Here are some tips for growing a Banana Plant. You may need to cut back the dead growth to allow new suckers to form.
Broad-leafed, tropical banana trees make a boring backyard seem like a tropical oasis. Gardeners find cultivating these plants satisfying because they quickly expand into impressive trees. Grow banana trees along a property line for a natural privacy barrier or plant a single tree in a container to add shade to a porch. Easy-going banana plants adapt to their environment, but the plant's basic needs include regular attention if you want to grow tasty fruit. From planting to preparing for winter, banana trees thrive in the right conditions. Most banana plants prefer U.S. Department of Agriculture plant hardiness zones 8 through 10 with the exception of the Japanese Musa basjoo, which survives with heavy mulch in zone 5.
Choose a sunny location if planting the tree in the yard. Banana trees need 12 hours of bright sun a day. Dig a hole in the ground twice as large across as the tree's container and 1 1/2 times deeper than the pot.
Mix soil for the banana tree planting using a 5-to-1 ratio of well-draining soil to perlite. Do not use potting soil or peat, as banana trees find this too moist. Spread 2 to 4 inches of manure in the bottom of the hole. Fill the hole half full with the prepared soil.
Water the banana tree after planting and every two to three days thereafter. Test the soil to check for dryness by pushing your finger about 1/2 inch deep into the soil. If the soil is dry at that depth, the tree needs water. Banana trees require plenty of moisture except during cooler months. During winter, water only once a week.
Fertilize banana trees weekly during the growing season. Use a low-nitrogen, high-potassium fertilizer to encourage plump, full fruit.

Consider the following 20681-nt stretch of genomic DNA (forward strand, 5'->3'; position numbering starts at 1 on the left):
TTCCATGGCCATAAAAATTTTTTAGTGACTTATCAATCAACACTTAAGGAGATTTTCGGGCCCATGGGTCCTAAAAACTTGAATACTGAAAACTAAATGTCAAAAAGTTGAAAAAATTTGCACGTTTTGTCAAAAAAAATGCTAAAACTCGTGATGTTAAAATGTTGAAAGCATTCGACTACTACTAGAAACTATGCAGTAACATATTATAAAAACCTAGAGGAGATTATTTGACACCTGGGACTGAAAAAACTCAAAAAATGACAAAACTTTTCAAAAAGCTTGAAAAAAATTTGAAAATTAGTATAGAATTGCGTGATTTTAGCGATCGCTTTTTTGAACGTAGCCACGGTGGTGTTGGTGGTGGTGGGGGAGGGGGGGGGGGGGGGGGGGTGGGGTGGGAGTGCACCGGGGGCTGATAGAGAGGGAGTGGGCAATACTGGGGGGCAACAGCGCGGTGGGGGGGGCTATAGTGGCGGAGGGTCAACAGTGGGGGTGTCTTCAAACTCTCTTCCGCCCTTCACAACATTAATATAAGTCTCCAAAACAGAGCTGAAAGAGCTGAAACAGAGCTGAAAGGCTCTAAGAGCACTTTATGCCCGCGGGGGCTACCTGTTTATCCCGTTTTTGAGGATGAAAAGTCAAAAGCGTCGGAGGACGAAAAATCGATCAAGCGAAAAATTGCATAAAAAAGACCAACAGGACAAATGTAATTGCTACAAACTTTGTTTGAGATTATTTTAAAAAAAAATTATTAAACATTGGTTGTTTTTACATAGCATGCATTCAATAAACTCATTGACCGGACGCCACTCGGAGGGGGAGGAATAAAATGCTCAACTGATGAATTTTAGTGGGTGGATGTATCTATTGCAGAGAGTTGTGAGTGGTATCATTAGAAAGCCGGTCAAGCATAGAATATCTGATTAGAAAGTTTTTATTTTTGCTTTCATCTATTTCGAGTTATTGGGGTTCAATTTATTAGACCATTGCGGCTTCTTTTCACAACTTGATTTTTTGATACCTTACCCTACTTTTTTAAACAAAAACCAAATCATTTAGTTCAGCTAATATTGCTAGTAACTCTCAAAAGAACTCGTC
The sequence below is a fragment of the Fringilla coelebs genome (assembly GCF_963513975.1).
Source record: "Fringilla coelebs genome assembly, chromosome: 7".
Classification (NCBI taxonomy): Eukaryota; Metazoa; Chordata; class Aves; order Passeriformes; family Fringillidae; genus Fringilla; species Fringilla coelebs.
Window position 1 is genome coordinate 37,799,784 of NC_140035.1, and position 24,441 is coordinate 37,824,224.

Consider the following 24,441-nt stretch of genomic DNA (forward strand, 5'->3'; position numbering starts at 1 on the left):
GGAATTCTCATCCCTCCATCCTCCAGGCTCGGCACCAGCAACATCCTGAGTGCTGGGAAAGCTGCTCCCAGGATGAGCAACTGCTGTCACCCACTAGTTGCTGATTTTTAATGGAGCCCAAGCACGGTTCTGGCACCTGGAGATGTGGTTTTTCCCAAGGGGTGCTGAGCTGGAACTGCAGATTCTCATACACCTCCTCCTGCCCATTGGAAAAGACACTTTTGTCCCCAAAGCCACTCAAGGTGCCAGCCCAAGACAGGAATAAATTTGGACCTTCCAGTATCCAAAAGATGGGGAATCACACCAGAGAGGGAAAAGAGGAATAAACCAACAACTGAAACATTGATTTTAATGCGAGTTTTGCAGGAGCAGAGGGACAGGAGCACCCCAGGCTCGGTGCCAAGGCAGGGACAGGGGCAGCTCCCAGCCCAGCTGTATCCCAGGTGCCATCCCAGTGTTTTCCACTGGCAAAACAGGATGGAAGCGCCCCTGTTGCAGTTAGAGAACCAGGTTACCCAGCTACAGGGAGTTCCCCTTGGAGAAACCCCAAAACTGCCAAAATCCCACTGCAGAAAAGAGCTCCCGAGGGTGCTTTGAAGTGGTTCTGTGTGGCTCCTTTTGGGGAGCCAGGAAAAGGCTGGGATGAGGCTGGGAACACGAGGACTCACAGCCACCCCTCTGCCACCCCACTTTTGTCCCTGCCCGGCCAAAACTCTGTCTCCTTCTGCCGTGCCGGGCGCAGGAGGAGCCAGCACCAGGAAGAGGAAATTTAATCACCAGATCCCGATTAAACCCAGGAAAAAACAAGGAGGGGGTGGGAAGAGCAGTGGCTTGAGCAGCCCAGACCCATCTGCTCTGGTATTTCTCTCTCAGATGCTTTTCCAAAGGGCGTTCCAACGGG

Provide a sun shade if you see sun damage on the leaves. Use a posted canopy that filters the sun. Remove the canopy after the leaves heal.
Cut trees down to the ground with pruning shears to winterize them. Cover the pruned tree with mulch to protect the roots from cold. Protect the tree from extremely cold temps by covering it with plastic sheeting.
Growth usually stops by mid-November and starts by mid-February.
The first hard frost will kill the leaves. Remove them. Cut the trunk to about 24 inches with a pruning saw. In spring, the growing tip inside the trunk will begin to grow. Cover the base and cut end of the plant with the dead leaves. Colder areas need a mulch at least 24 inches deep.
Remove any mulch in the spring after growth starts. Dead plant parts can be chipped and used as a soil amendment. If it gets unusually cold, wrap trunks with fiberglass insulation and cover with plastic to prevent freezing. Flowering can start at any time but must start by April if fruit and flowers are to mature.
Offshoots can be left in place to form a broad clump. Or they can be safely transplanted after they are 2 feet high or more, during late May, June or July. Only the newest leaves will survive.
Hope this helps!